A US appeals court has put off allowing congressional investigators access to former president Donald Trump's White House records relating to the January 6 attack on the Capitol.
The court has instead scheduled a hearing on the matter for November 30. Trump's lawyers had asked the US Court of Appeals for the District of Columbia Circuit to put Tuesday's lower court ruling to allow access to the papers on hold pending an appeal, which they said could be fast-tracked. The three judges on the appeals panel randomly assigned to the case were all appointed to the judiciary by either President Joe Biden or former president Barack Obama, both Democrats.
The National Archives, a federal agency that holds Trump's White House records, had been scheduled to give Congress hundreds of pages of documents on Friday. District Judge Tanya Chutkan's decision on Tuesday allowed the House of Representatives committee investigating the attack to access telephone records, visitor logs and other White House documents that Trump wants blocked. The committee has said it needs the requested materials to understand the role Trump may have played in fomenting the riot in which his supporters aimed to block the certification of Biden's November election win. The Republican former president had argued the materials requested by the committee were covered by a legal doctrine known as executive privilege that protects the confidentiality of some White House communications. But Chutkan rejected that argument in a clear win for congressional oversight powers.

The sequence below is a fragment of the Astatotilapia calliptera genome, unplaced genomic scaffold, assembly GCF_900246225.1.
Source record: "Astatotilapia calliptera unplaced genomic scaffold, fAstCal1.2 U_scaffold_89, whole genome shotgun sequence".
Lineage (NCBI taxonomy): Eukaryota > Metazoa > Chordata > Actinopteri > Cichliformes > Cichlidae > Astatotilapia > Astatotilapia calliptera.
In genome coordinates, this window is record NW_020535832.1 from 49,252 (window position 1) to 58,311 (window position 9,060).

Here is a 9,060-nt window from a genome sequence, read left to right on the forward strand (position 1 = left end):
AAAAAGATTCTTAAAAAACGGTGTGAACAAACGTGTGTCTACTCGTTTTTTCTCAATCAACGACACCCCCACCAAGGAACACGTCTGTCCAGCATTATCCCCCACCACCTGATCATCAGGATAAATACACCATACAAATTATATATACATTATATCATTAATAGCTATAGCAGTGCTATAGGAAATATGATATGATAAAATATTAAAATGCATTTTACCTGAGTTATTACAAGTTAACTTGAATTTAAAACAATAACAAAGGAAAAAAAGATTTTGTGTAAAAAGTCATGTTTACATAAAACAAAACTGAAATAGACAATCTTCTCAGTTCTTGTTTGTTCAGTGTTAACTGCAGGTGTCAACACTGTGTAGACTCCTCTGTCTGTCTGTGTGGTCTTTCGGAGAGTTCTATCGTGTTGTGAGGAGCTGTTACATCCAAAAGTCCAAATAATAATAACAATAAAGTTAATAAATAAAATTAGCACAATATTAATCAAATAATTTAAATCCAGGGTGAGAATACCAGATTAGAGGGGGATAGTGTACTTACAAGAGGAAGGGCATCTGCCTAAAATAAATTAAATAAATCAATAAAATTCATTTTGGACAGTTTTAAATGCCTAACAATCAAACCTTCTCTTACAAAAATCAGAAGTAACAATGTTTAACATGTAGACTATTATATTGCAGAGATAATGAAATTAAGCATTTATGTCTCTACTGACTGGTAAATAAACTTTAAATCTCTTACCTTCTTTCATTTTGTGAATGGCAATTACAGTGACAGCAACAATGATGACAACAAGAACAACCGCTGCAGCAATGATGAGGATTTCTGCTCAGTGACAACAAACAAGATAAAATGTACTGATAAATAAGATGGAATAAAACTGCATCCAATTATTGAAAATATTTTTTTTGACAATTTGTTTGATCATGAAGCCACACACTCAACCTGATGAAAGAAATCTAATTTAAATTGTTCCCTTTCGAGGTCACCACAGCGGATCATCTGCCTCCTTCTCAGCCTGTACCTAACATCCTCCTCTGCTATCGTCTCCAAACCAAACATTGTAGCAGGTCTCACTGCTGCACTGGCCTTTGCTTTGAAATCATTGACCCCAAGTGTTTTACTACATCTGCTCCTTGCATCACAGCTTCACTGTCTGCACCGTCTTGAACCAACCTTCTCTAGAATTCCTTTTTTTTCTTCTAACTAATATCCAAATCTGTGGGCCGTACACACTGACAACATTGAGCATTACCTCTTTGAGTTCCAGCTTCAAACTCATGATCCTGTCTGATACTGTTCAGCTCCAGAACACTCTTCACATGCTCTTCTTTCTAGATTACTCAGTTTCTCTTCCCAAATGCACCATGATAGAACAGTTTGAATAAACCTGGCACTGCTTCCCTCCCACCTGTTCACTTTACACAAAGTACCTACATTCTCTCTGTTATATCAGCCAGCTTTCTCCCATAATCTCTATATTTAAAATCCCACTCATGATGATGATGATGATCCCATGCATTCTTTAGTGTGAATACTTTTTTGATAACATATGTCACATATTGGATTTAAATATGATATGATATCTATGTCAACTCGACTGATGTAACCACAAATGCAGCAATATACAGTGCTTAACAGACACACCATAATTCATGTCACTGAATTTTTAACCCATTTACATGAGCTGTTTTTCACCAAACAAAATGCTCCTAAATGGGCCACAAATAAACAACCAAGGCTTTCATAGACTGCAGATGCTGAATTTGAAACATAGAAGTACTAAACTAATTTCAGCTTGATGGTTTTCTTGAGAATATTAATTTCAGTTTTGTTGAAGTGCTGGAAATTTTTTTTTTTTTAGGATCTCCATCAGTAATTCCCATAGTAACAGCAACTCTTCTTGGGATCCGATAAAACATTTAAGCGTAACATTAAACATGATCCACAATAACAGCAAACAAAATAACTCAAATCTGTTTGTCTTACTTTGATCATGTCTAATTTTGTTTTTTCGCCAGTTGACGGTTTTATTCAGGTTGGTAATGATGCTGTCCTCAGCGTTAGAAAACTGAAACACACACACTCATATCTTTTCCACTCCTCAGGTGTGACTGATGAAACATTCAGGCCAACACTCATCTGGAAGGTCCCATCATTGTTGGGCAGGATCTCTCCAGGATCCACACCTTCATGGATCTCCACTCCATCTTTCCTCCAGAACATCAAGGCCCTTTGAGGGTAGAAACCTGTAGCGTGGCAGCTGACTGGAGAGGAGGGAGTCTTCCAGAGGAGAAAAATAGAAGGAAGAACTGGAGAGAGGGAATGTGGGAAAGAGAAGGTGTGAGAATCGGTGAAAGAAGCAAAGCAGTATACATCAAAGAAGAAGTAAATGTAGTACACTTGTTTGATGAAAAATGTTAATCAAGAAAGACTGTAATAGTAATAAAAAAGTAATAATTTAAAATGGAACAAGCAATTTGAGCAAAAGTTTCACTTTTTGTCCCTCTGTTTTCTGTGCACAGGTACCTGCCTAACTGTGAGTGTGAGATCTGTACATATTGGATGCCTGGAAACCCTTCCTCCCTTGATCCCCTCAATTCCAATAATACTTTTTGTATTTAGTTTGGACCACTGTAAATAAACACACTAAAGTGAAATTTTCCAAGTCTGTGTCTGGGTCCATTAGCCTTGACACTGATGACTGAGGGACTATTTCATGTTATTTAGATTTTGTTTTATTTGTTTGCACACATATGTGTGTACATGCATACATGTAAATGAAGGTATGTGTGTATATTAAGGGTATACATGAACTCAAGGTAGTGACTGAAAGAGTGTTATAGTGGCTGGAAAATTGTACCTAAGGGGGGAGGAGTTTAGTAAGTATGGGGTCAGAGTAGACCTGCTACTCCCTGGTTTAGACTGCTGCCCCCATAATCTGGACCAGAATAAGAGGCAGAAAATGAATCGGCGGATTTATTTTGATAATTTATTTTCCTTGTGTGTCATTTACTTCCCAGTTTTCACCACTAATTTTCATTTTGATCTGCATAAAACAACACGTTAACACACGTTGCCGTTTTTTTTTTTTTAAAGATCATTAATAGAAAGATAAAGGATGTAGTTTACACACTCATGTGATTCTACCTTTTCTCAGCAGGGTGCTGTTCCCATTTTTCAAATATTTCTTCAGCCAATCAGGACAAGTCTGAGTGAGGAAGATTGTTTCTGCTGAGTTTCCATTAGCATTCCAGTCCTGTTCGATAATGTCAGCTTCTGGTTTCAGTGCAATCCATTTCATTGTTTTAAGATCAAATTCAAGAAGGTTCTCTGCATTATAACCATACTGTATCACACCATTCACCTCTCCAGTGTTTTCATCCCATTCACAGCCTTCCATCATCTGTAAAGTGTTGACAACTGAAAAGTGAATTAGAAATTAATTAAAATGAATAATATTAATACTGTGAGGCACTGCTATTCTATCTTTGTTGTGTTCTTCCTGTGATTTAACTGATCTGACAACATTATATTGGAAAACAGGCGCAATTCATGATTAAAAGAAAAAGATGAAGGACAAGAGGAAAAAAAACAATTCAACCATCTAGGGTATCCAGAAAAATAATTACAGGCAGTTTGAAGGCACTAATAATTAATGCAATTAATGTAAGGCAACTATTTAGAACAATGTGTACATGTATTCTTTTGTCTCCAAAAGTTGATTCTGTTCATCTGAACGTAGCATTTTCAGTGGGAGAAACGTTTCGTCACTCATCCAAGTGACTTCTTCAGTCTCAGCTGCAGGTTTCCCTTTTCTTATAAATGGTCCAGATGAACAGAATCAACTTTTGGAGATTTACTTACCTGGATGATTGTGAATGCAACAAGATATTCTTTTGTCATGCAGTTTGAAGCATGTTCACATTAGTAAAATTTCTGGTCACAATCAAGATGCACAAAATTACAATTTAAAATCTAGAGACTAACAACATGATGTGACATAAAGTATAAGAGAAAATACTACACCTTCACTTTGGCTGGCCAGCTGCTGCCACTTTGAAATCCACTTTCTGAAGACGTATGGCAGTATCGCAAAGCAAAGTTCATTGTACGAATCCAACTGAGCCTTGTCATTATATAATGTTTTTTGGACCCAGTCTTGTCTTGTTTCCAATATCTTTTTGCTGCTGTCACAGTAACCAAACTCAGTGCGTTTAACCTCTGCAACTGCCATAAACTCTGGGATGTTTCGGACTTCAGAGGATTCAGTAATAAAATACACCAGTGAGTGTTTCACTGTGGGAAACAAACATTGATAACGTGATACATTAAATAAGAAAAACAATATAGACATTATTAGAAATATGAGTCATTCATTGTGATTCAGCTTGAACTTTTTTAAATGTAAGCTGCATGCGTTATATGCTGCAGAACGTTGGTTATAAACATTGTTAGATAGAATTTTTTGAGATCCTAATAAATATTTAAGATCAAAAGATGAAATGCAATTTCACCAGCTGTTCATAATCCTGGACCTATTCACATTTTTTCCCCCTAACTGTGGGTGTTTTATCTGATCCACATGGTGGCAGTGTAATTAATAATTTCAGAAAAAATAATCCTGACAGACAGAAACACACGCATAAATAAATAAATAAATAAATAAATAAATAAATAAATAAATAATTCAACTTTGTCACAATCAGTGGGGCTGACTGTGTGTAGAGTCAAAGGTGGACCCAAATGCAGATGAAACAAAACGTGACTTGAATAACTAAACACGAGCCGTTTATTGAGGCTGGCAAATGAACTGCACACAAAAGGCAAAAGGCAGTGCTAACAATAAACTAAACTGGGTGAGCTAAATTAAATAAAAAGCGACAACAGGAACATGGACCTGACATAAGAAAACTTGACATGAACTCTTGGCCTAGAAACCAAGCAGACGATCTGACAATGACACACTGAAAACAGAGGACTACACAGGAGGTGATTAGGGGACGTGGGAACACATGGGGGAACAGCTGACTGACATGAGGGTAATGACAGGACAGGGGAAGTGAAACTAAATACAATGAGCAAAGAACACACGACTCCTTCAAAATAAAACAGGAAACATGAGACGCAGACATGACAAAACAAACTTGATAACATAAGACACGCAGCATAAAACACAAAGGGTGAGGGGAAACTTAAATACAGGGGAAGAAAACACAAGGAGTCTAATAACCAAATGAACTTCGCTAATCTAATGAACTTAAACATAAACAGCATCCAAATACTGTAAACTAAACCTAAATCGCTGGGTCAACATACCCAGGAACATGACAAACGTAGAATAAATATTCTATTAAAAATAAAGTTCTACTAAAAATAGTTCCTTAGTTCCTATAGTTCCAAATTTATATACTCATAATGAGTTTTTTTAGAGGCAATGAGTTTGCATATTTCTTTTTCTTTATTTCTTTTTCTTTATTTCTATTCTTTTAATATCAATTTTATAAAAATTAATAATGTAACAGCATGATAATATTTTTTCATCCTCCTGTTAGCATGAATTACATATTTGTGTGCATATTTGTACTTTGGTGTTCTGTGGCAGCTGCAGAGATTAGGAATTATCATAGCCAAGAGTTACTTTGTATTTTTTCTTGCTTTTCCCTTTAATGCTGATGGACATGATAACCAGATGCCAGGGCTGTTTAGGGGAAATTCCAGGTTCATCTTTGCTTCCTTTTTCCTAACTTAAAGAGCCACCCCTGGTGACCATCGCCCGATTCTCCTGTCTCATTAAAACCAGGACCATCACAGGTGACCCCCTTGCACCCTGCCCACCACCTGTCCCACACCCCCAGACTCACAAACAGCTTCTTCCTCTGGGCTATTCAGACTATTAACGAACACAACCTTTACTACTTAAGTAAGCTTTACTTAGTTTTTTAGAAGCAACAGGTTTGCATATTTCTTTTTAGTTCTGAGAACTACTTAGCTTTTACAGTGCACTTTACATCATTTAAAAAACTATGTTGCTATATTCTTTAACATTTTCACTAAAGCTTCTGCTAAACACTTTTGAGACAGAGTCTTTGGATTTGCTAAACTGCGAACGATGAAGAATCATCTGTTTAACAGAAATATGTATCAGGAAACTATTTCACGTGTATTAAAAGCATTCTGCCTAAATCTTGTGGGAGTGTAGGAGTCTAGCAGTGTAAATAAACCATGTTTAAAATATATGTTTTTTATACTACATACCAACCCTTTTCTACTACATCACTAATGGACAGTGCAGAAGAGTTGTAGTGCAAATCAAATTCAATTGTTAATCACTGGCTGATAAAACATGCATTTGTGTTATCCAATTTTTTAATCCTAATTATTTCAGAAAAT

Four people died on January 6, one shot dead by police and the other three of natural causes, and more than 100 police officers were injured in the attack. A Capitol Police officer who had been attacked by protesters died the next day, and four other police officers who defended the Capitol later died by suicide.
Jan Wolfe AAP with The Project